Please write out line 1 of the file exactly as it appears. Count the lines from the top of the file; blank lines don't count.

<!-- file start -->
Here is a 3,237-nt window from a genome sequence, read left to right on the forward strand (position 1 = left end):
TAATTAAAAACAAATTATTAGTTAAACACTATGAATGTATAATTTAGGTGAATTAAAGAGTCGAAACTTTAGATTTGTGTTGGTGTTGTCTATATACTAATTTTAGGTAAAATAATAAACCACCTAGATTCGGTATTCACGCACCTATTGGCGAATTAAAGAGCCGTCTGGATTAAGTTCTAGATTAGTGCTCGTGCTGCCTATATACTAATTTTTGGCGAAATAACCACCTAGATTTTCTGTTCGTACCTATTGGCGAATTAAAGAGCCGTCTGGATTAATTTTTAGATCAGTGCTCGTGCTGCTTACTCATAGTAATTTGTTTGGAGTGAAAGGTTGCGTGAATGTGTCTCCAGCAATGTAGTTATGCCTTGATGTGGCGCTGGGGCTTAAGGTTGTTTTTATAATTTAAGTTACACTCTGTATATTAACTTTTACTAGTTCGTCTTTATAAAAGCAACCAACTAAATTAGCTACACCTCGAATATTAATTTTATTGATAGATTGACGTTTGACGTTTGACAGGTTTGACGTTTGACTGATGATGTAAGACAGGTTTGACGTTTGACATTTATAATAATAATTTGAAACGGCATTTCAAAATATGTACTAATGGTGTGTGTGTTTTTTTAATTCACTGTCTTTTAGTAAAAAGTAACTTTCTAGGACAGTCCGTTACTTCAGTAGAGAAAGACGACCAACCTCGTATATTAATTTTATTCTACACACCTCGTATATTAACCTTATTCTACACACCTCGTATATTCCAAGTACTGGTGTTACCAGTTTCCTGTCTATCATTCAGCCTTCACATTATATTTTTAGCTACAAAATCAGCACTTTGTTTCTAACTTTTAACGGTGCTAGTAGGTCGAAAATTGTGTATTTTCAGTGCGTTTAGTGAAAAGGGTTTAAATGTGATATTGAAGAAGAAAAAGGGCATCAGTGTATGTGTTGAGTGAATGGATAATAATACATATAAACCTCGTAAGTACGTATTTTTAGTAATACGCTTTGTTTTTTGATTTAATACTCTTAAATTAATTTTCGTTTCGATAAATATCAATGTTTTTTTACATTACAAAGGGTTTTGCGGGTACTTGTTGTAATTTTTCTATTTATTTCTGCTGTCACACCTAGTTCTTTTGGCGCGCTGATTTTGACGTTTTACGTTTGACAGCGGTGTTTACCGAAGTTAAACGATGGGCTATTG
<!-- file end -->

Here is a 3,237-nt window from a genome sequence, read left to right on the forward strand (position 1 = left end):